Food traceability is the ability to follow the movement of a food product and its ingredients through all steps in the supply chain, both backward and forward. Traceability involves documenting and linking the production, processing, and distribution chain of food products and ingredients. In the case of a foodborne illness outbreak or contamination event, efficient product tracing helps government agencies and those who produce and sell food to rapidly find the source of the product and where contamination may have occurred. This enables faster removal of the affected product from the marketplace, reducing incidences of foodborne illnesses.
Existing FDA regulations require much of the food industry to establish and maintain records that document one step forward to where food has gone and one step back to its immediate previous source. These requirements establish baseline traceability recordkeeping throughout much of the food system, but these records often prove insufficient to effectively and rapidly link shipments of food through each point in the supply chain. In addition, these existing FDA traceability requirements do not apply to farms and restaurants, meaning that a large part of the supply chain is excluded from keeping these important traceability records. Simply put- the U.S. lacks a harmonized system of traceability from farm to fork that is universally understood and utilized. This means that during an outbreak investigation, our ability to rapidly track and trace food is often impeded by insufficient data identifying a food as it moved through its supply chain. A modern, coordinated approach to traceability that can be used and understood throughout all stages of the food supply chain will go further to reduce foodborne illness, build consumer trust, and avoid overly-broad recalls.
FSMA and Traceability
The FDA Food Safety Modernization Act (FSMA) addresses this need for rapid and effective tracking and tracing of foods. FSMA section 204, Enhancing Tracking and Tracing of Food and Recordkeeping, instructs the FDA to develop additional recordkeeping requirements for certain foods. Section 204 has three major requirements:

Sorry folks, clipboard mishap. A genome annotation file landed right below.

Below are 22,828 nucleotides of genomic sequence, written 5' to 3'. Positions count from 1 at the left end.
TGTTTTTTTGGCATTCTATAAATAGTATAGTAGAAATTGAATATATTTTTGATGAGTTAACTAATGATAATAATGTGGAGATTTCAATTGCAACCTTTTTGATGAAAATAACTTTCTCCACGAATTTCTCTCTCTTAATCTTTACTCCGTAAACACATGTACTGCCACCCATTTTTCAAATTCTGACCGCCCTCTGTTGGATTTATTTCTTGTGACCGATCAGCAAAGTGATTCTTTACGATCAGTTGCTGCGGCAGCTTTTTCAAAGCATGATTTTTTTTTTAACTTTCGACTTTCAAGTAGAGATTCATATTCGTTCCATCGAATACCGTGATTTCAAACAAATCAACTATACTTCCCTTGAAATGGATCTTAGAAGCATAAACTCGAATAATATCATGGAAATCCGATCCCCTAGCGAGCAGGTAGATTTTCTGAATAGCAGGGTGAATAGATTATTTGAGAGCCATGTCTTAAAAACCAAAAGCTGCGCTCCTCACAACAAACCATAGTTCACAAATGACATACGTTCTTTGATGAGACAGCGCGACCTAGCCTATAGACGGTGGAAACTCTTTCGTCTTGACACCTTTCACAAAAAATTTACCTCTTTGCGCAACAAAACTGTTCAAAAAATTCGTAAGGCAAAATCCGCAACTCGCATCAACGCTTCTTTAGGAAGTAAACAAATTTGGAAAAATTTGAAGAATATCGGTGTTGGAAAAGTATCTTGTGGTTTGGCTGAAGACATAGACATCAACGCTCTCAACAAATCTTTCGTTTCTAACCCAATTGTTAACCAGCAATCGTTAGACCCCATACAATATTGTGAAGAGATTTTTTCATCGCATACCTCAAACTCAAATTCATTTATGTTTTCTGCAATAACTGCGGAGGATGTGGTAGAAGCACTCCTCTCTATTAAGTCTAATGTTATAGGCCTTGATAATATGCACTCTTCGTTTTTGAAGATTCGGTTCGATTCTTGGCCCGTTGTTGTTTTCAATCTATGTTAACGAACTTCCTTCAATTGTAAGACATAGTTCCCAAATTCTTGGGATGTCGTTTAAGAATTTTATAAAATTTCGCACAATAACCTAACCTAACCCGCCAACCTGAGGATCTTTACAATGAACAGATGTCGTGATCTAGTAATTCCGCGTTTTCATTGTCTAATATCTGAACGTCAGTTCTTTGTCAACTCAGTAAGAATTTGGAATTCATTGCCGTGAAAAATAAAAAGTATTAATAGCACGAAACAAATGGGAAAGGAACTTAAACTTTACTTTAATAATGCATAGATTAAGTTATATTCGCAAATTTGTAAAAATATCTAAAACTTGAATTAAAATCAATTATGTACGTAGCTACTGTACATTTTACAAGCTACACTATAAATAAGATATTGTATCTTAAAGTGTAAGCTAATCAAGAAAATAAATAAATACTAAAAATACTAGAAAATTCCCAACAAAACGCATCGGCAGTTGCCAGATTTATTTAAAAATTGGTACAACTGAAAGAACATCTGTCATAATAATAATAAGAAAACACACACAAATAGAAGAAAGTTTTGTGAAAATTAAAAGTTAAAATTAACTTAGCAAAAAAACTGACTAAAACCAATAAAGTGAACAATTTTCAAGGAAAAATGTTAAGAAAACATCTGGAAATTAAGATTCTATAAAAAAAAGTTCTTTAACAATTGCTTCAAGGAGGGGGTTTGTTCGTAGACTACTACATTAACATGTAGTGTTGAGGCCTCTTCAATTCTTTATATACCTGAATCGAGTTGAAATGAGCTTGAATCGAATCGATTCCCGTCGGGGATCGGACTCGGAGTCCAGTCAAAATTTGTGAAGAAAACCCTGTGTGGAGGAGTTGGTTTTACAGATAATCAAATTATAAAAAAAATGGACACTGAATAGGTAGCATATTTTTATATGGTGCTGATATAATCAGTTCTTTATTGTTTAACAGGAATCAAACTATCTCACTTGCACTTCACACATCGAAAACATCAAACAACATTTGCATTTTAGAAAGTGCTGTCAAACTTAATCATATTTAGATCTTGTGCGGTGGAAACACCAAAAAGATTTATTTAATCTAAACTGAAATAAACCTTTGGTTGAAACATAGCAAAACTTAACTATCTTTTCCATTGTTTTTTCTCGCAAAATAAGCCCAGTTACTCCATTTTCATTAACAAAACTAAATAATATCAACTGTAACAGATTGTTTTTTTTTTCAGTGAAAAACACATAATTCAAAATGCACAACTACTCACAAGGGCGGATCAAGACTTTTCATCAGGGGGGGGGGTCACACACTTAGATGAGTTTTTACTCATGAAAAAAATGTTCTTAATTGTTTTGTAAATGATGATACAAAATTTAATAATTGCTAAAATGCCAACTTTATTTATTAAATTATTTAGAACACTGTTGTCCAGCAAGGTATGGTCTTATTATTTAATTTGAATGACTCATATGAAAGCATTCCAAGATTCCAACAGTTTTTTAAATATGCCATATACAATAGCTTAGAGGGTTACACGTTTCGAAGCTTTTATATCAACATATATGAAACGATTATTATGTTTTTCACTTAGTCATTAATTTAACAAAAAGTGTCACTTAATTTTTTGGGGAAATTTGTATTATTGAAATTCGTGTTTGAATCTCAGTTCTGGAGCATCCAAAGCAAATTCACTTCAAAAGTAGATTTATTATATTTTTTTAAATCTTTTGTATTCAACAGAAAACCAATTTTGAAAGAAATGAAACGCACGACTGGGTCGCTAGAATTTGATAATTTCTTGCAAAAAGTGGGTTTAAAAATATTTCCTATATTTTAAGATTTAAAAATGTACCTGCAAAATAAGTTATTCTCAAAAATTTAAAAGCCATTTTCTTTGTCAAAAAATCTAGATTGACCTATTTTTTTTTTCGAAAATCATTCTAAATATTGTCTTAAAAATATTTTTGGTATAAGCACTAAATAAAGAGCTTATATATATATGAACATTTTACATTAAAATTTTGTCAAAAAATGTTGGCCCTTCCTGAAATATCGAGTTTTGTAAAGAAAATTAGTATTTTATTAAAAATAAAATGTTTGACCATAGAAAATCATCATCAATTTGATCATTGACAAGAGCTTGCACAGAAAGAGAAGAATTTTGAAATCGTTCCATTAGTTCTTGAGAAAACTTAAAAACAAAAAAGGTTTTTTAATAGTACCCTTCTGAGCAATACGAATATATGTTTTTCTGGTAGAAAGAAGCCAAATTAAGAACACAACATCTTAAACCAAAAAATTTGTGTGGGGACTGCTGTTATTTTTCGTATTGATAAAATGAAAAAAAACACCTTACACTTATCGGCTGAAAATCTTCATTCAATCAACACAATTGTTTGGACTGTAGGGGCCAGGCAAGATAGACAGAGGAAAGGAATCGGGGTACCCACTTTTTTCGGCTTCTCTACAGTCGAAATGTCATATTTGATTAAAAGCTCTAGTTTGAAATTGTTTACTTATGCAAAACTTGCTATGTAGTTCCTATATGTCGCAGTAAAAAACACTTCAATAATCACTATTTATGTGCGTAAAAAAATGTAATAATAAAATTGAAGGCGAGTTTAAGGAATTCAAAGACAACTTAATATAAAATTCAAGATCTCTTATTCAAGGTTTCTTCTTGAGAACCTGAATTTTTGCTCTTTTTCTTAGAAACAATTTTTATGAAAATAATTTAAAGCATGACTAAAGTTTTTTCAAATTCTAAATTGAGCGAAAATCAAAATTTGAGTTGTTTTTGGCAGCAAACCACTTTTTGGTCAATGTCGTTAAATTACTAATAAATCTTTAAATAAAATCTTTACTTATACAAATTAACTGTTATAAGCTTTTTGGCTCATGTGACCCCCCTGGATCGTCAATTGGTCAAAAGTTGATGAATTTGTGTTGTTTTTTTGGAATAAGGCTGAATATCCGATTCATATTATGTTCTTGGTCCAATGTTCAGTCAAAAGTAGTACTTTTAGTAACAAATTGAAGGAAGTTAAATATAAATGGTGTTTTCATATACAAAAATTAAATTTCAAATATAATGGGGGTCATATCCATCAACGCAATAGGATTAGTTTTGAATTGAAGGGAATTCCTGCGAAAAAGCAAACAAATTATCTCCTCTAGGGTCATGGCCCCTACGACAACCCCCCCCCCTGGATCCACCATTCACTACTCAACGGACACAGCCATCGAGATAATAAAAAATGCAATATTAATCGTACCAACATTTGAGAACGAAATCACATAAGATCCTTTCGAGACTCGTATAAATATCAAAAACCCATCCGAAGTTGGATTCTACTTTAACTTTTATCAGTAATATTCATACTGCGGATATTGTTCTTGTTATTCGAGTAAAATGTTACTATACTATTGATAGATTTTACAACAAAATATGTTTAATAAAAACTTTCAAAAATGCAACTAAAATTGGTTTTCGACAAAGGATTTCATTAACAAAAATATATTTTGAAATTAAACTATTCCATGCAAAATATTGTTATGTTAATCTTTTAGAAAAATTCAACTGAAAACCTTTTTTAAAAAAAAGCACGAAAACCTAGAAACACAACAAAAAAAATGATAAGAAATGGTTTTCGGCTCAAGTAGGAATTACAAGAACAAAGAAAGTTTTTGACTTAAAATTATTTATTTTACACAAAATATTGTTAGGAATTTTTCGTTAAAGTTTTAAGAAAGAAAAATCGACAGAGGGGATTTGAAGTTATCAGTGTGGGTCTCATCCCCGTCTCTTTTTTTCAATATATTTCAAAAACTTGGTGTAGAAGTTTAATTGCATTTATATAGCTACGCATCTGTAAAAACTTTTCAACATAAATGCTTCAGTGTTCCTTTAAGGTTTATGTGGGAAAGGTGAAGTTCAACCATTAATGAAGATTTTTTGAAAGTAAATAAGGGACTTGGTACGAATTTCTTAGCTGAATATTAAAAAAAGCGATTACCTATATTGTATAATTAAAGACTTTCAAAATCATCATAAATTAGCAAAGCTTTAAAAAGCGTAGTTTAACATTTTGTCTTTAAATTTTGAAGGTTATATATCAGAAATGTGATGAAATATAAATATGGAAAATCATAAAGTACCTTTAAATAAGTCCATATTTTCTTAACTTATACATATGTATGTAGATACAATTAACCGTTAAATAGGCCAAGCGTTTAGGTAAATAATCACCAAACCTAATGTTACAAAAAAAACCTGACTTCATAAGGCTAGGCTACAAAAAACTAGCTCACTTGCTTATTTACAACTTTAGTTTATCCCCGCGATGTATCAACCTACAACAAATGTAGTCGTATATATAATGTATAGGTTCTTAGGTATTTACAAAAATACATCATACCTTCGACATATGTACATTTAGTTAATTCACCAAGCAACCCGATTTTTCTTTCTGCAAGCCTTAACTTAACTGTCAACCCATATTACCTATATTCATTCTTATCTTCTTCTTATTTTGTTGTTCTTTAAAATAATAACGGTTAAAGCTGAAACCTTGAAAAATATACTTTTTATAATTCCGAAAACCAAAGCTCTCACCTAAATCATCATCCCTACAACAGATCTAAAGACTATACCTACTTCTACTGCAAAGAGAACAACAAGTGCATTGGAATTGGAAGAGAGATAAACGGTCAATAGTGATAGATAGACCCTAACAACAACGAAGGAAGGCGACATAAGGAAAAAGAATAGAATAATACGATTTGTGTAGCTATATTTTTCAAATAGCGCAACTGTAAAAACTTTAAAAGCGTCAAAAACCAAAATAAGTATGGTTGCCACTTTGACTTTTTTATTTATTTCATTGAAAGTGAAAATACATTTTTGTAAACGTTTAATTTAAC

FDA must establish pilot projects in coordination with the food industry to explore and evaluate methods and appropriate technologies for rapid and effective tracking and tracing of foods.
- These pilot projects were completed, and in March 2013 FDA released a report containing the findings. In addition, in November 2016, FDA issued a Report to Congress that described the findings of the pilot projects and that also included the agency’s recommendations for improving the tracking and tracing of food, as required by section 204 of FSMA.
FDA is required to designate foods for which additional recordkeeping requirements are appropriate and necessary to protect the public health.
- The FDA published a draft Food Traceability List for public comment.
FDA must publish a notice of proposed rulemaking to establish such additional recordkeeping requirements for the designated foods, to help in tracing such foods.
- The agency published the Proposed Rule, “Requirements for Additional Traceability Records for Certain Foods” (Food Traceability Proposed Rule).
On July 13, 2020, the FDA released the Blueprint for the New Era of Smarter Food Safety. The blueprint outlines the FDA’s vision to enhance traceability, improve predictive analytics, respond more rapidly to outbreaks, address new business models, reduce contamination of food, and foster the development of stronger food safety cultures. Although the FSMA 204 rulemaking is limited to only certain foods, the blueprint identifies it as a foundational first step on the path to promoting tech-enabled end-to-end traceability for all foods. The proposed rule, when finalized, would establish a standardized approach to traceability recordkeeping, paving the way for industry to adopt, harmonize, and leverage more digital traceability systems in the future.